Are you assembling a musical group that is planning to sing without any musical accompaniments? This is capped “a capella” — an age-old form of musical performance that makes artful use of harmony to deliver a great diversity of sounds with a lot of emotion.
Read what a capella means, and where it comes from, below.
“A capella” literally means “in the style of the chapel” in Italian — “capella” is a chapel. The term refers to a musical performance in which only singing voices are used, and no musical instruments feature. “Acapella” is a fairly common alternative, but technically incorrect, spelling.
Are you wondering how the term “a capella”, meaning a musical performance without instruments, is used in practice? Take a look at the following examples:
- Have you heard that new a capella group? It is truly amazing what they can do without any instruments!
- Remember to be home on time. Your sister has her a capella performance tonight and she’d really appreciate it if you could show up.
- Dude, those a capella vocals are hurting my ears! Please stop singing along when you’re listening to music on your headphones!
All research indicates that singing is an inherent and innate part of human expression. People have likely been singing since they first made their appearance, and some scientists even believe that musical vocalizations preceded coherent spoken language. Because a capella music almost certainly predates recorded history, there is no way to be certain as to when and how this happened.
As a musical style related to Christianity, and especially Catholicism (“a capella” means “in the style of the chapel”, after all, as well as having expanded to include any music that solely relies on vocals), a capella emerged in fifteenth-century Europe and continued to develop from there.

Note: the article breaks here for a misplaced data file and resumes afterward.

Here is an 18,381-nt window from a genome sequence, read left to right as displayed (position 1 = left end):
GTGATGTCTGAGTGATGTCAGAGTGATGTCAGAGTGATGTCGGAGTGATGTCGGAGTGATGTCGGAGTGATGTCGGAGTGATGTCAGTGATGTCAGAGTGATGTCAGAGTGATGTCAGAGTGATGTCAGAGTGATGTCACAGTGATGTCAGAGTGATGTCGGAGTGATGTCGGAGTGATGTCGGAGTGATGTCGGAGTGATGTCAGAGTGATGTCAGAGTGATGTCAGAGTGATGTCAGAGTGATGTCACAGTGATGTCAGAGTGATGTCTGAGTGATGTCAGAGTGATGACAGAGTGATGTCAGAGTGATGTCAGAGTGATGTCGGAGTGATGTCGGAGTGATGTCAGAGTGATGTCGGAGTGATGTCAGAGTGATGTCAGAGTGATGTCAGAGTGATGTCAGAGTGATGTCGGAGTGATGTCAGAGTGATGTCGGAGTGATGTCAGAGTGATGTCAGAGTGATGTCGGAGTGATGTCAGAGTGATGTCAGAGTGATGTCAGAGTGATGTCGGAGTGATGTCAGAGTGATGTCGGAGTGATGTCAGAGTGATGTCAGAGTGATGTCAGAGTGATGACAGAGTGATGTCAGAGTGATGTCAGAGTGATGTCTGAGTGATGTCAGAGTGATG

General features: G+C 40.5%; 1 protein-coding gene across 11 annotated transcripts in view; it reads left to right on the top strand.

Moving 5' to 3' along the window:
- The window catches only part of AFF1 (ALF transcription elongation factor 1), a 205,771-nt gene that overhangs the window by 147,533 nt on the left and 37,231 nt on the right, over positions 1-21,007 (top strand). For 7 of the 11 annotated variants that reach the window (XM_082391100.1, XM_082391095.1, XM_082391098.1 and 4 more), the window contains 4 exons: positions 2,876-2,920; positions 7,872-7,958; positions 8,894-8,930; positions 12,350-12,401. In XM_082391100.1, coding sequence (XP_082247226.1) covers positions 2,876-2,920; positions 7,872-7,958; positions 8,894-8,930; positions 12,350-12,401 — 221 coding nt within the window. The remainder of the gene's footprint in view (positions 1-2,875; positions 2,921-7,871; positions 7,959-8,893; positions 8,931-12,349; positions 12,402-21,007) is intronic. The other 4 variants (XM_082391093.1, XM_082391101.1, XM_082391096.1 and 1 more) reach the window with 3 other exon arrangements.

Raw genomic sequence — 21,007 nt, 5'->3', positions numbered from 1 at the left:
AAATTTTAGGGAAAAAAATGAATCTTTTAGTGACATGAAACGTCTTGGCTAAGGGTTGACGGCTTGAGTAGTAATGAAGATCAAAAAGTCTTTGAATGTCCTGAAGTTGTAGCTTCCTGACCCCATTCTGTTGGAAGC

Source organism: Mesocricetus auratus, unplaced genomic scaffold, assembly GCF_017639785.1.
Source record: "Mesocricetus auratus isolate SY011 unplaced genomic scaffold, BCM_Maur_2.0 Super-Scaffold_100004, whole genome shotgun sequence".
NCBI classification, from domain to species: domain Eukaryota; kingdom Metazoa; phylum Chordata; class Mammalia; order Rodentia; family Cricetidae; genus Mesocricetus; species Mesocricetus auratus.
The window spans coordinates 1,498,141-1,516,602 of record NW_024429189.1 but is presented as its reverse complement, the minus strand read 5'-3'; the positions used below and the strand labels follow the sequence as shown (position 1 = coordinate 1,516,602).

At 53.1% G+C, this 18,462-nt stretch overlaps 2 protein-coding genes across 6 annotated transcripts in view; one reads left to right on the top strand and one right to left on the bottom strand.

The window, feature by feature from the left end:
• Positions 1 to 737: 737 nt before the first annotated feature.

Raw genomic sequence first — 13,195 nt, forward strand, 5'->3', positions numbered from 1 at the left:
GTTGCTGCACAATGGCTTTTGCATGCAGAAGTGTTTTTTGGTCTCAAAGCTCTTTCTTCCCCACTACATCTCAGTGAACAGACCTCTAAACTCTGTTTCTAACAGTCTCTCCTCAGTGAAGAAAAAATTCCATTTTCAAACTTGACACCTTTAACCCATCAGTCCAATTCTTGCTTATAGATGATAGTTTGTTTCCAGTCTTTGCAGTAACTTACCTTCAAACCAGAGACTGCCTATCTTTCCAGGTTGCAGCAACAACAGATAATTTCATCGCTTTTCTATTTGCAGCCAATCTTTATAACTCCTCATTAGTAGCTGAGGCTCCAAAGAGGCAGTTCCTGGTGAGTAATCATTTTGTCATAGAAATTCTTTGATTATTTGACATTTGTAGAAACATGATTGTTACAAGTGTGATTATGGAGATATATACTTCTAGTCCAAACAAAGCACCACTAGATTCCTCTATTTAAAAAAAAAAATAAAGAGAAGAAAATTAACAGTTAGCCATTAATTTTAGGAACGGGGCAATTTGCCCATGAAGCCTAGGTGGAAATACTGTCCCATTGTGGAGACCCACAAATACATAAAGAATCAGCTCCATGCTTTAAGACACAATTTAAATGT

In the modern world, some famous a capella groups include Home Free, Rockapella, and Pentatonix. Because a capella music entirely relies on the singers’ vocals, and in particular on harmonies, a significant amount of skill is needed to be successful as an a capella musician.
Words Similar to A Capella
The term “a capella” is now used to mean any musical performance in which instruments are not used to accompany the singing. However, if you would like to avoid the religious connotations of this term, you can also say “unaccompanied singing”.
Alternative Meanings of A Capella
In modern slang, the term “a capella” is also sometimes used to denote sexual intercourse without a condom. “A capella” was defined as such on Urban Dictionary in 2006.
By the same token, some appear to use the phrase a capella specifically to refer to people who sing along with music they are listening to with headphones on, in a derogatory way. As the singer is unable to hear what the vocals sound like in this context, the resulting noise is often offensive to the ears.
What Is the Correct Word?
The correct term is “a capella”, meaning vocals without instrumental accompaniment.
Ways People May Say A Capella Incorrectly
In written language, “acapella”, spelled as one word without a space between “a” and “capella”, is by far the most common way to use “a capella” incorrectly. This misspelling is likely a result of the fact that, when spoken, “a capella” sounds like one word.
Acceptable Ways to Phrase A Capella
You can use the term “a capella” — written with a space between “a” and “capella” — to refer to any musical performance that exclusively relies on vocals and that does not feature any musical instruments. While the term originally referred to a specific style of religious Christian music, a capella has come to be an acceptable term to denote any such music. A capella music is typically produced by groups of singers rather than a single singer.
As a slang term, “a capella” can also mean sex without a condom, a use that is not commonly understood. If you are intending to use “a capella” in this way, you should be aware that people may not understand what you are talking about.